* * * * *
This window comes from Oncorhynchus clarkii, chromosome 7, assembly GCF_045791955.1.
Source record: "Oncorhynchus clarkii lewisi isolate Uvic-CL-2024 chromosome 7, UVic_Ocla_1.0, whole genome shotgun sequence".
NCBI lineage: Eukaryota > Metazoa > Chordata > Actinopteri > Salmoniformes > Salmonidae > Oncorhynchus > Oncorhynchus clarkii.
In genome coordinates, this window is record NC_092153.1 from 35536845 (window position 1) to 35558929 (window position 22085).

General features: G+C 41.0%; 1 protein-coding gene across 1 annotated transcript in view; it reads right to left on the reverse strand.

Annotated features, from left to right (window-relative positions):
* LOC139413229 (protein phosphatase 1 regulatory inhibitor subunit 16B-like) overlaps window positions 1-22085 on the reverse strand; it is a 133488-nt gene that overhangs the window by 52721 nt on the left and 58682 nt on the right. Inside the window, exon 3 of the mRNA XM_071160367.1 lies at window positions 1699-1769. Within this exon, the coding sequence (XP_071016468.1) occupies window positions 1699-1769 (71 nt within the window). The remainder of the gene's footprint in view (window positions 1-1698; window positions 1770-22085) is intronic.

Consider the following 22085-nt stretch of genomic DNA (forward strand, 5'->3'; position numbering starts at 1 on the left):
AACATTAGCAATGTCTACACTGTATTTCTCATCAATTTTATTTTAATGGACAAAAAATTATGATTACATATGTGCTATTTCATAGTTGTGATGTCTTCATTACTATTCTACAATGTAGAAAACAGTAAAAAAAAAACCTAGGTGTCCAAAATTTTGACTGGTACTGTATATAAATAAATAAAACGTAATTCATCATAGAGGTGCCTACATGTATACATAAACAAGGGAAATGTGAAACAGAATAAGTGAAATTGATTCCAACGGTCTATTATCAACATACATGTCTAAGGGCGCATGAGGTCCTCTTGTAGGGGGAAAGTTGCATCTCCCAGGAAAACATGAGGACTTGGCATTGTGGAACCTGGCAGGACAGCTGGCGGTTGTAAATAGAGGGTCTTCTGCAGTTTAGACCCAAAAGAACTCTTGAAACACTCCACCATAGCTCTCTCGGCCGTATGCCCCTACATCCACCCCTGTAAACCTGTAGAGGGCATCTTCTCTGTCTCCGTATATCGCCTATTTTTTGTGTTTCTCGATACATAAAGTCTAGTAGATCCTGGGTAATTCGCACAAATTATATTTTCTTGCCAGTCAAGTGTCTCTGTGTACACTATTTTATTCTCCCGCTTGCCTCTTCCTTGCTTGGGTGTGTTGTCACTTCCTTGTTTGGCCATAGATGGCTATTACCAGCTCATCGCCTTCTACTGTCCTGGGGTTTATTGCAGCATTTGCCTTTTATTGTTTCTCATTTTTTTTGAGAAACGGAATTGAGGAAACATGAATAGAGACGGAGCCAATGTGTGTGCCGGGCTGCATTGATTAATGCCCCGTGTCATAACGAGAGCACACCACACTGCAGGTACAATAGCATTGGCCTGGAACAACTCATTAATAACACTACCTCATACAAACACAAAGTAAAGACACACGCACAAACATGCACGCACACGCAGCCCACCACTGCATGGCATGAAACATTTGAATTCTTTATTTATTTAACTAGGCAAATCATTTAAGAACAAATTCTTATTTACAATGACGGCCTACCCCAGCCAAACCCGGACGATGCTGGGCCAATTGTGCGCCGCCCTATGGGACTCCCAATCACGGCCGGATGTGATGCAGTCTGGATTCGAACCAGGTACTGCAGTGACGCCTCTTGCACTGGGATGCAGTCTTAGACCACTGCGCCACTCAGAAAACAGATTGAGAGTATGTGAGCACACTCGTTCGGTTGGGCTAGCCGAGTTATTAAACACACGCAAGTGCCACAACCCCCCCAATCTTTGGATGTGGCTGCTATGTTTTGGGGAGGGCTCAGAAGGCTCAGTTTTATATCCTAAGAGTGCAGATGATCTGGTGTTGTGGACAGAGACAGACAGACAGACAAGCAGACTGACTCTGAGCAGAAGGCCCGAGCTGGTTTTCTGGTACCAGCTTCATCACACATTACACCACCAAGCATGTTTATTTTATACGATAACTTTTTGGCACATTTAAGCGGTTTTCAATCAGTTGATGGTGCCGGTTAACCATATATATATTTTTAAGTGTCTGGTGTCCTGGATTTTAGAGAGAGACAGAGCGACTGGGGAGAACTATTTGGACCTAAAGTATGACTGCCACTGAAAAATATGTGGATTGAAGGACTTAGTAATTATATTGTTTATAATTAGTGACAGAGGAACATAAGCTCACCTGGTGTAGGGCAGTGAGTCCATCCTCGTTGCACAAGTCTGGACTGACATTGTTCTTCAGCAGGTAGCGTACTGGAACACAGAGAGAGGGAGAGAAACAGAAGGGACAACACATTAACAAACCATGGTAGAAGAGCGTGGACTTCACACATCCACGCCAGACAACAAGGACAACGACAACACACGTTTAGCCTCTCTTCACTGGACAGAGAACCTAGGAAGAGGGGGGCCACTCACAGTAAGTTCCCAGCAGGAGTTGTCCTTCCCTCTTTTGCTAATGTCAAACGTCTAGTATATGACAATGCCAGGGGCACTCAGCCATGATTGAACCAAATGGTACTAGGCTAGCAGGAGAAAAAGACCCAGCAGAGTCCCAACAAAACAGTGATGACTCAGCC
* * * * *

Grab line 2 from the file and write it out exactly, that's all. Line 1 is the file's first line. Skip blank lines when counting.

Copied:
Source record: "Oncorhynchus clarkii lewisi isolate Uvic-CL-2024 chromosome 7, UVic_Ocla_1.0, whole genome shotgun sequence".